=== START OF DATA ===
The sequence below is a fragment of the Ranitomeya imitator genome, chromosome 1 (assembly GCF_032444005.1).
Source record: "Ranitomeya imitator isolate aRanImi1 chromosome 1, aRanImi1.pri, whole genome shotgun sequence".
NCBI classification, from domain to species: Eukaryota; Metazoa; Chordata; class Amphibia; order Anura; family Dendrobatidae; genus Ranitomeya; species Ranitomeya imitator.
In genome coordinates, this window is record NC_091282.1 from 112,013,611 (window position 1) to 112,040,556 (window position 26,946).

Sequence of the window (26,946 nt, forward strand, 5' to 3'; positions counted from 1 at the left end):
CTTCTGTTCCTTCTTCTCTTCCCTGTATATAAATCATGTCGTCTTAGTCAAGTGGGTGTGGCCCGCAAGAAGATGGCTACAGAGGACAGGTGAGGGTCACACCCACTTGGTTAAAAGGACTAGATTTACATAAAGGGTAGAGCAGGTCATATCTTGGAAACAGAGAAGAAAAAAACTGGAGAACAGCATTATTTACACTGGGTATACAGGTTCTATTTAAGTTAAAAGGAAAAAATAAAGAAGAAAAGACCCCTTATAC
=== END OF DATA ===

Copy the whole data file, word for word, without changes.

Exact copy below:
The sequence below is a fragment of the Ranitomeya imitator genome, chromosome 1 (assembly GCF_032444005.1).
Source record: "Ranitomeya imitator isolate aRanImi1 chromosome 1, aRanImi1.pri, whole genome shotgun sequence".
NCBI classification, from domain to species: Eukaryota; Metazoa; Chordata; class Amphibia; order Anura; family Dendrobatidae; genus Ranitomeya; species Ranitomeya imitator.
In genome coordinates, this window is record NC_091282.1 from 112,013,611 (window position 1) to 112,040,556 (window position 26,946).

Sequence of the window (26,946 nt, forward strand, 5' to 3'; positions counted from 1 at the left end):
CTTCTGTTCCTTCTTCTCTTCCCTGTATATAAATCATGTCGTCTTAGTCAAGTGGGTGTGGCCCGCAAGAAGATGGCTACAGAGGACAGGTGAGGGTCACACCCACTTGGTTAAAAGGACTAGATTTACATAAAGGGTAGAGCAGGTCATATCTTGGAAACAGAGAAGAAAAAAACTGGAGAACAGCATTATTTACACTGGGTATACAGGTTCTATTTAAGTTAAAAGGAAAAAATAAAGAAGAAAAGACCCCTTATAC